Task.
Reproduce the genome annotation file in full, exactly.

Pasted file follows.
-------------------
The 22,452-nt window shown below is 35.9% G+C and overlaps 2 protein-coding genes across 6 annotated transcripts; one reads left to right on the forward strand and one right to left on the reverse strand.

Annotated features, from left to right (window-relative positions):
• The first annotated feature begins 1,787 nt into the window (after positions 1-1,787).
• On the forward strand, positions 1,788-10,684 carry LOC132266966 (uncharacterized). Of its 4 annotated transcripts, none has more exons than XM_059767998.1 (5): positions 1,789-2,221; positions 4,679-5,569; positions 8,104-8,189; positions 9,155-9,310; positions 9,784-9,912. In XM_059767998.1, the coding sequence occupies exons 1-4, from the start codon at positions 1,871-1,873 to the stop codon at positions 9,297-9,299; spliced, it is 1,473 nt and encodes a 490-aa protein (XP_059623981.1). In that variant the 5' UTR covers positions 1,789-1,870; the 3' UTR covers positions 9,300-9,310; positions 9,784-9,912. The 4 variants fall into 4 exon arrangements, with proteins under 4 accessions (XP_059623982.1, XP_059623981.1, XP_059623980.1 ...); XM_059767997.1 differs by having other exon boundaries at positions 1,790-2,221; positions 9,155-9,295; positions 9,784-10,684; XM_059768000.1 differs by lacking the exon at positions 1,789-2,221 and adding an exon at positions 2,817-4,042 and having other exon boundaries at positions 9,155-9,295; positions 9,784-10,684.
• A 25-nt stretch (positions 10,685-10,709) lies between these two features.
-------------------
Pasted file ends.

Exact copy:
The 22,452-nt window shown below is 35.9% G+C and overlaps 2 protein-coding genes across 6 annotated transcripts; one reads left to right on the forward strand and one right to left on the reverse strand.

Annotated features, from left to right (window-relative positions):
• The first annotated feature begins 1,787 nt into the window (after positions 1-1,787).
• On the forward strand, positions 1,788-10,684 carry LOC132266966 (uncharacterized). Of its 4 annotated transcripts, none has more exons than XM_059767998.1 (5): positions 1,789-2,221; positions 4,679-5,569; positions 8,104-8,189; positions 9,155-9,310; positions 9,784-9,912. In XM_059767998.1, the coding sequence occupies exons 1-4, from the start codon at positions 1,871-1,873 to the stop codon at positions 9,297-9,299; spliced, it is 1,473 nt and encodes a 490-aa protein (XP_059623981.1). In that variant the 5' UTR covers positions 1,789-1,870; the 3' UTR covers positions 9,300-9,310; positions 9,784-9,912. The 4 variants fall into 4 exon arrangements, with proteins under 4 accessions (XP_059623982.1, XP_059623981.1, XP_059623980.1 ...); XM_059767997.1 differs by having other exon boundaries at positions 1,790-2,221; positions 9,155-9,295; positions 9,784-10,684; XM_059768000.1 differs by lacking the exon at positions 1,789-2,221 and adding an exon at positions 2,817-4,042 and having other exon boundaries at positions 9,155-9,295; positions 9,784-10,684.
• A 25-nt stretch (positions 10,685-10,709) lies between these two features.